Every architect should ask himself this question: is the architecture I am proposing necessarily complex or am I making the solution hard?
The accidental complexity is about introducing complexity, intentionally or not, into a system that is not hard by nature. This architecture, in a long term, can explode the maintainability cost and make the extensibility of the system you are building very hard.
On the other side, the essential complexity is inherent to the problem. It reflects the complex nature of the problem we are trying to solve.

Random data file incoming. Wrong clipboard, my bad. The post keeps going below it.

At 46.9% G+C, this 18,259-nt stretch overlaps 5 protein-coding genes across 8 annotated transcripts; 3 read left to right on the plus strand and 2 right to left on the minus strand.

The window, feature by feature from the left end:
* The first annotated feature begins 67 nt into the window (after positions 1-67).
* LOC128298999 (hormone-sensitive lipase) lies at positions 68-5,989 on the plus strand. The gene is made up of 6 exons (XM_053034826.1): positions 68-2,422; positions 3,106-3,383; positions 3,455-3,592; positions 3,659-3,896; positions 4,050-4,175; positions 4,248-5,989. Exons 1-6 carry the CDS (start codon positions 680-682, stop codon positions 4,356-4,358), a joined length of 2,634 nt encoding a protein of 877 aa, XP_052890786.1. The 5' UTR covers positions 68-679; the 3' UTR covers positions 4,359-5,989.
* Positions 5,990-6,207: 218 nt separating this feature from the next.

The main rule to keep in mind is to not make your system complex until the complexity is required.
I saw the architecture complexity introduced in different projects. A good example is adopting microservices even if the monolithic layered architecture is enough to support the requirements. Another example is this tendency to make architecture decisions based on technological thinking instead of architectural thinking which is much more focused on the problem we are trying to solve.
No Silver Bullet — Frederick P. Brooks, Jr. http://worrydream.com/refs/Brooks-NoSilverBullet.pdf